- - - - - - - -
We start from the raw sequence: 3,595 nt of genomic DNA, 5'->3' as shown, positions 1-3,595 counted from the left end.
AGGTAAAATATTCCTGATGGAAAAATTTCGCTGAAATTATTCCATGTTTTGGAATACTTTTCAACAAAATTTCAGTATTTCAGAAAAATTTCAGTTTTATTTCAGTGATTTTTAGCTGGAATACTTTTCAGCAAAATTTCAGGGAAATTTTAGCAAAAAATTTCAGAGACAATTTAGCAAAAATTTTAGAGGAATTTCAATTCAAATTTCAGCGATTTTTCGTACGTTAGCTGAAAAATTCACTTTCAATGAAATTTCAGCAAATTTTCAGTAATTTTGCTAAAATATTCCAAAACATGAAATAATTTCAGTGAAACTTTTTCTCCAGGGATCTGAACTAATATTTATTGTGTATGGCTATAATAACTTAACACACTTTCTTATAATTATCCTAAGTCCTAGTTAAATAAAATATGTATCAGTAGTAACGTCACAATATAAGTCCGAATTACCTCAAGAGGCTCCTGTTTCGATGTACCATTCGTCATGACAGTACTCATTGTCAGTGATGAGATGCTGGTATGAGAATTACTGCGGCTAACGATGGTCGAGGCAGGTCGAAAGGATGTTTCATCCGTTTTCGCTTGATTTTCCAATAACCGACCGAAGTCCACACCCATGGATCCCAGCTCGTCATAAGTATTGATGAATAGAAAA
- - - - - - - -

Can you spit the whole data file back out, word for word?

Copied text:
We start from the raw sequence: 3,595 nt of genomic DNA, 5'->3' as shown, positions 1-3,595 counted from the left end.
AGGTAAAATATTCCTGATGGAAAAATTTCGCTGAAATTATTCCATGTTTTGGAATACTTTTCAACAAAATTTCAGTATTTCAGAAAAATTTCAGTTTTATTTCAGTGATTTTTAGCTGGAATACTTTTCAGCAAAATTTCAGGGAAATTTTAGCAAAAAATTTCAGAGACAATTTAGCAAAAATTTTAGAGGAATTTCAATTCAAATTTCAGCGATTTTTCGTACGTTAGCTGAAAAATTCACTTTCAATGAAATTTCAGCAAATTTTCAGTAATTTTGCTAAAATATTCCAAAACATGAAATAATTTCAGTGAAACTTTTTCTCCAGGGATCTGAACTAATATTTATTGTGTATGGCTATAATAACTTAACACACTTTCTTATAATTATCCTAAGTCCTAGTTAAATAAAATATGTATCAGTAGTAACGTCACAATATAAGTCCGAATTACCTCAAGAGGCTCCTGTTTCGATGTACCATTCGTCATGACAGTACTCATTGTCAGTGATGAGATGCTGGTATGAGAATTACTGCGGCTAACGATGGTCGAGGCAGGTCGAAAGGATGTTTCATCCGTTTTCGCTTGATTTTCCAATAACCGACCGAAGTCCACACCCATGGATCCCAGCTCGTCATAAGTATTGATGAATAGAAAA